A genetically modified organism known as GMO is an organism that has had its DNA modified in some way through genetic engineering. In most cases, GMOs have been altered with DNA from another organism, be it a bacterium, plant, virus or animal. These organisms are sometimes referred to as "transgenic" organisms. A genefrom a spider that helps the arachnid produce silk, for instance, could be inserted into the DNA of an ordinary goat. That may sound a little extreme, but that exact process was used to breed goats that produce silk proteins in their goat milk. The milk is then harvested and the silk protein is isolated to make a lightweight, ultra-strong silk with a wide range of industrial and medical uses.
Uncertain health risks with GMO foods
The health risks associated with GMO foods have not been clearly identified yet. Given their incredible rise within the food supply, little research has been done to determine their health risks. Since genes are the blueprint for making proteins, GMO foods contain novel proteins that were not present in the food prior to its genetic modification. Since proteins are often the basis for an allergic food reaction, many scientists have speculated that novel proteins in GMO foods may cause these foods to trigger allergic reactions more frequently than their non-GMO counterparts. Moreover, some scientists believe that the altered genetic and protein composition of GMO foods may present problems for various regulatory systems in the body and may cause disruption in cell signaling or in digestive tract function.
What is genetically modified food?
Genetically modified food is produced from plants or animals whose DNA has been modified through genetic engineering. These genetically modified organisms are often called GMOs. Genetic engineering is the process of manipulating an organism's genes directly by transplanting DNA from other organisms. It's different from the conventional method of selectively breeding plants and animals to get desired traits. Genetically modified foods have been on the US market since 1994, ever since the introduction of "Flavr Savr" tomatoes that had been engineered to ripen more slowly.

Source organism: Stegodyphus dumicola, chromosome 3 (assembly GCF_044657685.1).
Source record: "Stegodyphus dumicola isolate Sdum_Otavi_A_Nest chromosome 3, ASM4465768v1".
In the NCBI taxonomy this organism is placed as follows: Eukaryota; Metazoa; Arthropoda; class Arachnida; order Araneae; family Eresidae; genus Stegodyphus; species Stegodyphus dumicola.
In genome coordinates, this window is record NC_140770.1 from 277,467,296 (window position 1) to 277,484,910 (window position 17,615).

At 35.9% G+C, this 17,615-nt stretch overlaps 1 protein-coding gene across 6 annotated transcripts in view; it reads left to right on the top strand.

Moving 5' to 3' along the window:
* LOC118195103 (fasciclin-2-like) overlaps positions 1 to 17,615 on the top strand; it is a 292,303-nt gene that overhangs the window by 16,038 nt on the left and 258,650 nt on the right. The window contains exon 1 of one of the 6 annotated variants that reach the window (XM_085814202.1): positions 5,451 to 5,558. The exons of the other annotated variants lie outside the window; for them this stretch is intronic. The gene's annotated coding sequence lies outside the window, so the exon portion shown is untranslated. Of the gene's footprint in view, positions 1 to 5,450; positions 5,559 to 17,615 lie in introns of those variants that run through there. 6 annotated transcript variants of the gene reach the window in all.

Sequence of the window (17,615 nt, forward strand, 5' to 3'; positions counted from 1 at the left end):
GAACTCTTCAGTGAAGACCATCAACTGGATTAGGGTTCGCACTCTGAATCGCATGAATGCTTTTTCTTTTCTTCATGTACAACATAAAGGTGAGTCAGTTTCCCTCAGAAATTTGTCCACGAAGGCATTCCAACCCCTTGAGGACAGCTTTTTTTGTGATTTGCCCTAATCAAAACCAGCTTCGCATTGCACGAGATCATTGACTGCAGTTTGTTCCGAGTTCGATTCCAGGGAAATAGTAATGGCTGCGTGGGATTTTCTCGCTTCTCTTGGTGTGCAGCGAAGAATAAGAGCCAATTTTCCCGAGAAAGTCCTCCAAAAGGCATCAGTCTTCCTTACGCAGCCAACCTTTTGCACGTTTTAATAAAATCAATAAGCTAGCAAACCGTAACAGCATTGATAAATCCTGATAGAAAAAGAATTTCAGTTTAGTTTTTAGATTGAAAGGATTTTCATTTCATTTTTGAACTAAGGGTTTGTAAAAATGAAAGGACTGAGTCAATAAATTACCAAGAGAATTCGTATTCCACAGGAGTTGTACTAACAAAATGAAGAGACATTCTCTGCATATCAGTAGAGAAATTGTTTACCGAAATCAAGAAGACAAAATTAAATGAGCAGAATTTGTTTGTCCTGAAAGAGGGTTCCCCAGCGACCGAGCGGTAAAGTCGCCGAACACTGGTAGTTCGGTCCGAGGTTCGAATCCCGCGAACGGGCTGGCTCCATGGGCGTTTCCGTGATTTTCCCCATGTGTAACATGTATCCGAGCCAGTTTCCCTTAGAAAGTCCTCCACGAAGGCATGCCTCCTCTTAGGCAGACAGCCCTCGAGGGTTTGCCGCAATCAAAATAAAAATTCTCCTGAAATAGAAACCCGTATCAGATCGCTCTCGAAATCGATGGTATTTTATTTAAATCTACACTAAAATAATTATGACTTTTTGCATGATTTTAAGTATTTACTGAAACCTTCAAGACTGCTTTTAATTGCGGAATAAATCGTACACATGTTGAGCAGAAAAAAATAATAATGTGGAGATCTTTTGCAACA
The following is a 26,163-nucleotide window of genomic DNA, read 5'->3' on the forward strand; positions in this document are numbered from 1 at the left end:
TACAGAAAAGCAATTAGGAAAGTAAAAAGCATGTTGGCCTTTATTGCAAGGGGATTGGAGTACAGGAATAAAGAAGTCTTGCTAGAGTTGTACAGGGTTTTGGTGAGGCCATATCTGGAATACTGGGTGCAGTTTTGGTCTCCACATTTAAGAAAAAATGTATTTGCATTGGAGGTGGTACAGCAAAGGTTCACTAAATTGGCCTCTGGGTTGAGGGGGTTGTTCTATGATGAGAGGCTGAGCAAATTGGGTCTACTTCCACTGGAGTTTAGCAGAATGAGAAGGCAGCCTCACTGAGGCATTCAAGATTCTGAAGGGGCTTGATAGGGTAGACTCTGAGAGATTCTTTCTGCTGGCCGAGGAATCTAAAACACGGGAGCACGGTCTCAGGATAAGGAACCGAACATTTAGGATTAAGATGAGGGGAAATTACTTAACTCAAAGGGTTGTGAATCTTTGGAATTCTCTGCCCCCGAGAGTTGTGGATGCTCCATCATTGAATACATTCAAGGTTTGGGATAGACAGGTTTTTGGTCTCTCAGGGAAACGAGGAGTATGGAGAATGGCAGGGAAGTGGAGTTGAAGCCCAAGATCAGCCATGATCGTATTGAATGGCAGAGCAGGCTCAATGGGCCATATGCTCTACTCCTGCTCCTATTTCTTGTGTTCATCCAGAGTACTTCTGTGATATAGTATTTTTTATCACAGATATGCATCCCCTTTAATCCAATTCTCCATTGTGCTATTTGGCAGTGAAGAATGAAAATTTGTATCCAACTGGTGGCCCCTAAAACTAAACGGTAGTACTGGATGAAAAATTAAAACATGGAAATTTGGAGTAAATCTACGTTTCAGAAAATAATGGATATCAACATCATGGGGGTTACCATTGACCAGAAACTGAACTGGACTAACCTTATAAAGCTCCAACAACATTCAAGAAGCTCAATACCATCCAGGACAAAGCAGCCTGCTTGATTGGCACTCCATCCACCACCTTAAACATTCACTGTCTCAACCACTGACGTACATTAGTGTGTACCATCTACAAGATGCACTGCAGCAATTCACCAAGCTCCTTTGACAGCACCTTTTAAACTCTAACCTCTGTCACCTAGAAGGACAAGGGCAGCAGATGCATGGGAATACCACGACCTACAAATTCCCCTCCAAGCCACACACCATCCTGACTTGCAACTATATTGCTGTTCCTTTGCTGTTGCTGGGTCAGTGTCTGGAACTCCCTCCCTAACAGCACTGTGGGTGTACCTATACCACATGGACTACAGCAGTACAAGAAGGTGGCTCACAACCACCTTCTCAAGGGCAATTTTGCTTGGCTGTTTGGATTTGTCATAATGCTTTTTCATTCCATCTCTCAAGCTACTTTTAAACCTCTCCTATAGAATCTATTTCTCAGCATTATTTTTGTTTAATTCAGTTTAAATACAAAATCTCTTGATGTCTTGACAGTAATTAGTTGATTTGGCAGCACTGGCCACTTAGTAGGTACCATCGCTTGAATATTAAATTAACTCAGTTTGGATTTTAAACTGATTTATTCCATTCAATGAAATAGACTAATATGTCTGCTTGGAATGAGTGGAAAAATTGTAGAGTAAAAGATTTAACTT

Also, most of the corn and soy grown in the United States has been genetically modified to be resistant to herbicides, so that it's easier to spray fields with weed killer. Other crops have been modified to withstand pests. But genetic engineering could conceivably help create crops that can survive drought, or help produce food that's more nutritious.
There's a broad scientific consensus that the GMO foods pose no more of a health risk than regular foods. Opponents argue that genetically modified crops can lead to things like the increased use of chemical herbicides, or cite problems with the fact that GMOs are owned and patented by large companies. That has led to debates over whether GMOs should be labeled or tightly regulated.
As a result of the risks, many people worldwide are demanding non-genetically modified foods. Nearly 50 countries around the world have either banned genetically modified organisms completely, or require that food containing them be clearly labeled. However, the U.S. does not have mandatory GMO labeling, and the FDA does not require safety assessments of GMO foods or even review all GMO products hitting the market. Many American want this to change and there is a groundswell of non-GMO advocacy underway. Opponents in several states and countries continue to push for GMO labels on foods, but industry and science insists the foods are safe, labels aren't needed and they'll just confuse consumers. Only one thing is certain: The battle for and against GMO crops, and the foods containing them, isn't likely to end soon.